This is the first installment in a five-part series from TIME International’s annual Summer Journey issue, Travels Through Islam: Discovering a world of change and challenge in the footsteps of the 14th century explorer Ibn Battuta.
In February 1352, Islamic scholar and explorer Ibn Battuta set off from the city of Sijilmasa at the edge of the Sahara to journey with a camel caravan to lands far to the south. The voyage across the desert was a grueling two-month ordeal through salt wastes and terrain “haunted by demons,” yet it was a trek made by many then.
Trade goods and Islam meant the Sahara was a crossroads, not a sandy oblivion. In almost every town he visited in the kingdom of Mali, Ibn Battuta was gifted calabashes and cucumbers by men who had made the hajj, the pilgrimage to Mecca. Upon seeing the Niger River, Ibn Battuta mistakenly concluded he was by the Nile. A crocodile to him looked “just like a small boat.”
TIME contract photographer Dominic Nahr followed Ibn Battuta’s path into sub-Saharan Africa. Starting at tourist-trodden Fez, he went to Sijilmasa, whose ruins, says Nahr, “feel forgotten.”
Through the desert and into Mali, Nahr passed the ancient mud town of Djenné, much the same now as it was in Ibn Battuta’s time. At the shores of the Niger River, Nahr captured the pan-o-rama of an age-old festival, with fishermen sinking their nets en masse. Says Nahr:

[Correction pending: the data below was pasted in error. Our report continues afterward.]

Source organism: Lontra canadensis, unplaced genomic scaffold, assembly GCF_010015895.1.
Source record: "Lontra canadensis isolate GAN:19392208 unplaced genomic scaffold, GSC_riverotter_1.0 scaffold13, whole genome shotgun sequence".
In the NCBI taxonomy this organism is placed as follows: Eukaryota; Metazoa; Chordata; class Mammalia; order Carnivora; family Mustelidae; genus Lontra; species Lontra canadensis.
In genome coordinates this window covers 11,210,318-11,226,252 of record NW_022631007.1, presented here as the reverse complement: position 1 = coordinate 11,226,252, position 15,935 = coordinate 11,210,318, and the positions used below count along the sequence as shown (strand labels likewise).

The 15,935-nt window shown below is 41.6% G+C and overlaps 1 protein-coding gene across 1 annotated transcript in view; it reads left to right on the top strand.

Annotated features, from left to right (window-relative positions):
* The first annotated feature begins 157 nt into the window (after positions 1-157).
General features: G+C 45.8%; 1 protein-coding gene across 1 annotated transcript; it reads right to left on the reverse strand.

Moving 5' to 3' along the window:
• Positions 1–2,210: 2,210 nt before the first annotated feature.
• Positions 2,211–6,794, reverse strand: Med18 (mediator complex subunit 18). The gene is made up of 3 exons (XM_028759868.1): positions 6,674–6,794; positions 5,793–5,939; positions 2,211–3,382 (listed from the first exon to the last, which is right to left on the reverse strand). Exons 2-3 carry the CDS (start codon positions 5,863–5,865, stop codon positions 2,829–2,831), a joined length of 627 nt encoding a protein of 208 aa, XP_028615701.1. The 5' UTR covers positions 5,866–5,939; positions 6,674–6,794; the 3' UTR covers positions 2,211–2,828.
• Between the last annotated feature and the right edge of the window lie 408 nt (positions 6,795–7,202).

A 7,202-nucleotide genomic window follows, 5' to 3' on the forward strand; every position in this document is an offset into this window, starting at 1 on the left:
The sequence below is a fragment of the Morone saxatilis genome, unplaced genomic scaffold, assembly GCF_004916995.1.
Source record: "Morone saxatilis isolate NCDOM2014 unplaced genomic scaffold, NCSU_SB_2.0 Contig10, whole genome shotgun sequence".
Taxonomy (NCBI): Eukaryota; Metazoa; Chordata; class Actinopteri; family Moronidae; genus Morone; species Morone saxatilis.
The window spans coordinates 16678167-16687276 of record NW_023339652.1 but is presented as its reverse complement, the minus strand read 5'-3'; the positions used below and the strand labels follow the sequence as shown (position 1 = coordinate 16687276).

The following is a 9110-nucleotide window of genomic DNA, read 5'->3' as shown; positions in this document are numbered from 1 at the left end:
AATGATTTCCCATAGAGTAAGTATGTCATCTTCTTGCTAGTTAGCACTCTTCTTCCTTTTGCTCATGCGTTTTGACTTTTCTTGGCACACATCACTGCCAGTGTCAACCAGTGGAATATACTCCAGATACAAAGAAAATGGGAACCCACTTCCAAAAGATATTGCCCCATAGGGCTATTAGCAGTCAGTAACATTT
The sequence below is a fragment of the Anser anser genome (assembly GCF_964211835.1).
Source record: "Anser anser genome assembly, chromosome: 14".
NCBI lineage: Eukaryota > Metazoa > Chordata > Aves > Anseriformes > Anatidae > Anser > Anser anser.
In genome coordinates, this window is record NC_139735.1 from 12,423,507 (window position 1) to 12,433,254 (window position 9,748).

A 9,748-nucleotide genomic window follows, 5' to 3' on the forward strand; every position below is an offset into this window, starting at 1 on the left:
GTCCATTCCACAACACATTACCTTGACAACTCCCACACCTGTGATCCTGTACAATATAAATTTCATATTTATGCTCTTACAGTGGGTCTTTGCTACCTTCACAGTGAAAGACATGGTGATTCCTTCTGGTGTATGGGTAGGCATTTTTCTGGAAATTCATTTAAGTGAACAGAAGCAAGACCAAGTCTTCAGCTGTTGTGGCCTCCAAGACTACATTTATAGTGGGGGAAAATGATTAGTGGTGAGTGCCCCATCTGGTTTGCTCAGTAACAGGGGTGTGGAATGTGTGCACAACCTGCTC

“It’s a beautiful mesh of life as half-naked women clean their laundry, men move their goods of wooden boats onto donkey carts and children dip in and out of the water. Walking across a desert with five men holding makeshift fishing nets, I could not have imagined the scene that presented itself in front of me. I was walking backwards focusing on the men when suddenly I hear a roar. I turn around and see hundreds of men with fishing nets waist-deep in a lake taking part in this yearly fishing festival. My heart beat faster as I entered the water.”
Ibn Battuta would have known the feeling.
Ishaan Tharoor is a writer-reporter for TIME and editor of Global Spin. Find him on Twitter at @ishaantharoor. You can also continue the discussion on TIME’s Facebook page and on Twitter at @TIMEWorld.
Dominic Nahr, a TIME contract photographer, photographed the aftermath of the Japanese earthquake and tsunami and the spring uprising in Egypt. Nahr is represented by Magnum. Check back tomorrow for the second photographic installment of TIME’s Summer Journey issue.